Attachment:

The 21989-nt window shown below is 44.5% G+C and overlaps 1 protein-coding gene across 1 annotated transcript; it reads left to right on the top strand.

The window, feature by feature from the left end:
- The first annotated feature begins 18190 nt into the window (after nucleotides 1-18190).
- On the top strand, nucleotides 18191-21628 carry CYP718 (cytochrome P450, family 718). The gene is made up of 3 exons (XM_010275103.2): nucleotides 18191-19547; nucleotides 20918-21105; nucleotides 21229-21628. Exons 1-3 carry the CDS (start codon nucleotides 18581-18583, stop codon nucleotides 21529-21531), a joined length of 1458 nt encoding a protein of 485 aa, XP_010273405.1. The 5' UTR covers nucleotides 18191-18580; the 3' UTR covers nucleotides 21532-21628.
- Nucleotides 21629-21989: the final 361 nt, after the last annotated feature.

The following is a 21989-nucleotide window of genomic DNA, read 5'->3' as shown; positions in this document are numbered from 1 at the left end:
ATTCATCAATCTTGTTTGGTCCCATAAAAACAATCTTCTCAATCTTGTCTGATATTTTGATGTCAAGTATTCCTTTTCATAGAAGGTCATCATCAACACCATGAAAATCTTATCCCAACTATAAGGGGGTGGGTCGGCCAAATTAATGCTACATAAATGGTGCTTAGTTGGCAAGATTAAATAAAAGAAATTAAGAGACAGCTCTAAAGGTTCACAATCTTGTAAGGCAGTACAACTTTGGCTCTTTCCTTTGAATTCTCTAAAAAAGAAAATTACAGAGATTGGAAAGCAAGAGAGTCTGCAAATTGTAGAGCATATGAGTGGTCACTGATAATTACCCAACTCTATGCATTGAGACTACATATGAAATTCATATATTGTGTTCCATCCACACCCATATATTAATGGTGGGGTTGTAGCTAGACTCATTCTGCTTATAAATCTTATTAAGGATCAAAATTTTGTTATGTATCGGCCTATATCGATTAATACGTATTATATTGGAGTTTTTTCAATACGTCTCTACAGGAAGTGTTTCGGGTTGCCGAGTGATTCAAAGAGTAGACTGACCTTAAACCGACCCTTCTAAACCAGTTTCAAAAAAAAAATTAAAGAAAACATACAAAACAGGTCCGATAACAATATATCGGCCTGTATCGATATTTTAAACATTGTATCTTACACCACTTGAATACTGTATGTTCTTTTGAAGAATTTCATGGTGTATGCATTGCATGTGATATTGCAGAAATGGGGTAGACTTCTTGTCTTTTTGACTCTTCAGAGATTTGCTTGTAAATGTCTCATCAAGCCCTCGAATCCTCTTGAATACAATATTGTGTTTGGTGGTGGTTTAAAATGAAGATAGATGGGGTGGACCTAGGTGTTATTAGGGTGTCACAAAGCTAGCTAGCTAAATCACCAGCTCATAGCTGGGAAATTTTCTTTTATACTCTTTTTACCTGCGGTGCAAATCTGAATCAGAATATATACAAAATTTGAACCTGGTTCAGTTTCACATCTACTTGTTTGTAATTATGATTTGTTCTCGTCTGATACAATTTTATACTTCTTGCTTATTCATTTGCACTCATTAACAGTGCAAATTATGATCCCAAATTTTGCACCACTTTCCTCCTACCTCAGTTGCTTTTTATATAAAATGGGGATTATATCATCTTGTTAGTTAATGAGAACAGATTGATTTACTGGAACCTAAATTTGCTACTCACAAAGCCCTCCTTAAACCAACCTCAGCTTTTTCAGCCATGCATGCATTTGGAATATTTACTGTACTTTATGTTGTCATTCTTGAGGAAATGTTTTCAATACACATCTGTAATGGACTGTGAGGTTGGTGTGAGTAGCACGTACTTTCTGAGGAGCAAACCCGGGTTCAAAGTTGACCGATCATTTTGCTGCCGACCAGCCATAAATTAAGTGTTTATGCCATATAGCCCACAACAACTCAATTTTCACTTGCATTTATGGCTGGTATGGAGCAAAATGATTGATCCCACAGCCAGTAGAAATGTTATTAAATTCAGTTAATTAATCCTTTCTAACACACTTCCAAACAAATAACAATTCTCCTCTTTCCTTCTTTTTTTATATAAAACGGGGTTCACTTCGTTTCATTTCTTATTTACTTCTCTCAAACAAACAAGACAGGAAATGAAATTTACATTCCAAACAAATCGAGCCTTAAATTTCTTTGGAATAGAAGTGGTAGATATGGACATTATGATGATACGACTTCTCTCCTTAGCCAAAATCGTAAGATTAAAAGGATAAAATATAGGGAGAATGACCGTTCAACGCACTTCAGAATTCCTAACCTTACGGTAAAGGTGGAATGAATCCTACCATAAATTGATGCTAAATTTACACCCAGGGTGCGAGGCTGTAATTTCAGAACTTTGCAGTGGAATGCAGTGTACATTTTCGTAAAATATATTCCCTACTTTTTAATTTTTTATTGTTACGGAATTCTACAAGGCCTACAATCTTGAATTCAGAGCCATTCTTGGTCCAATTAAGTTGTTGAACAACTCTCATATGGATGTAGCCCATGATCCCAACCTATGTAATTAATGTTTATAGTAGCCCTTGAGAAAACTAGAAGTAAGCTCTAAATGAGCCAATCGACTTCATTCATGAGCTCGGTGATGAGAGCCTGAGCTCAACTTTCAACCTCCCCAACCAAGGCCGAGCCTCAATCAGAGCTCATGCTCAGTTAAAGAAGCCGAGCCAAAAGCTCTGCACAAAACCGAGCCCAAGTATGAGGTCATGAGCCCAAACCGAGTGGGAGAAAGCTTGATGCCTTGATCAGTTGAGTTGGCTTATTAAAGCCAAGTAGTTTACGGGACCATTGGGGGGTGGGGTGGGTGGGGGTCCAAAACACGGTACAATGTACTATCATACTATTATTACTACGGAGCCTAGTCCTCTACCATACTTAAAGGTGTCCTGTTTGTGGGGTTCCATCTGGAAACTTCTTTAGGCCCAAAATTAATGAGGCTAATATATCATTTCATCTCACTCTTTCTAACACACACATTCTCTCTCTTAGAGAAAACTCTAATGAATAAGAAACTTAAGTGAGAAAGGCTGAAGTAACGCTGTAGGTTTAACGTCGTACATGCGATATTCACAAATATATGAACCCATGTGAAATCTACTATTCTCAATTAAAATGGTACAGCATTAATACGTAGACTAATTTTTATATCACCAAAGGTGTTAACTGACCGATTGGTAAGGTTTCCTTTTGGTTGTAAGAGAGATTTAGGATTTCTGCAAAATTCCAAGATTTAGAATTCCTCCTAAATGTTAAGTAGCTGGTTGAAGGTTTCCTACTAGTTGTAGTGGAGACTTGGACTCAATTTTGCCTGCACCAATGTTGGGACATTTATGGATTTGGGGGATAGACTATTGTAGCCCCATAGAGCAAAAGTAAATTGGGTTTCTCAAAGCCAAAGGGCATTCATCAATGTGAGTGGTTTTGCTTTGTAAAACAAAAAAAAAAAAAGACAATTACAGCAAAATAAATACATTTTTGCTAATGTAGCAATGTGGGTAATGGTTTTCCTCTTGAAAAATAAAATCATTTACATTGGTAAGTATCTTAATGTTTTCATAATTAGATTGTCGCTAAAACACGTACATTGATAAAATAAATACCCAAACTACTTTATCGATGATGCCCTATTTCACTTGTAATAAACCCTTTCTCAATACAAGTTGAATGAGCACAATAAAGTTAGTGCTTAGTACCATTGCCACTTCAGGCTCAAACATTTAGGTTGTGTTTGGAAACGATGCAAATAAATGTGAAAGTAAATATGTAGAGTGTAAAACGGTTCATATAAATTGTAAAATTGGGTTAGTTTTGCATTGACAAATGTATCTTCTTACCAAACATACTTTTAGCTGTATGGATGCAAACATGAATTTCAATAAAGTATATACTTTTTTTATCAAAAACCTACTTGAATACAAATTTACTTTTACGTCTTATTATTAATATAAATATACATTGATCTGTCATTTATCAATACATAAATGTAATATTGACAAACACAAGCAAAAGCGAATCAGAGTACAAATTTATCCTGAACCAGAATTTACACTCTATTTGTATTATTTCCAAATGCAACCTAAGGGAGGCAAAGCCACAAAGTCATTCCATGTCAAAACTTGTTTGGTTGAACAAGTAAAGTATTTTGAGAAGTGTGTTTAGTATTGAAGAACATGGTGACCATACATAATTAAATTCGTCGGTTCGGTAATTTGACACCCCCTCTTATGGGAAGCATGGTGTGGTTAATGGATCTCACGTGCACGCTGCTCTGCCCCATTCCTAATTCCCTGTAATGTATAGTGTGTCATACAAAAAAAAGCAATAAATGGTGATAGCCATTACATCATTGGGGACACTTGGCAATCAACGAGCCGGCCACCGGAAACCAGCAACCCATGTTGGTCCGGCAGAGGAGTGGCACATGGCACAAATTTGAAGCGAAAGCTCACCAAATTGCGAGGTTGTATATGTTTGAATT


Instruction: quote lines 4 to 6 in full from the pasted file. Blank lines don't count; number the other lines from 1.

- On the top strand, nucleotides 18191-21628 carry CYP718 (cytochrome P450, family 718). The gene is made up of 3 exons (XM_010275103.2): nucleotides 18191-19547; nucleotides 20918-21105; nucleotides 21229-21628. Exons 1-3 carry the CDS (start codon nucleotides 18581-18583, stop codon nucleotides 21529-21531), a joined length of 1458 nt encoding a protein of 485 aa, XP_010273405.1. The 5' UTR covers nucleotides 18191-18580; the 3' UTR covers nucleotides 21532-21628.
- Nucleotides 21629-21989: the final 361 nt, after the last annotated feature.

The following is a 21989-nucleotide window of genomic DNA, read 5'->3' as shown; positions in this document are numbered from 1 at the left end: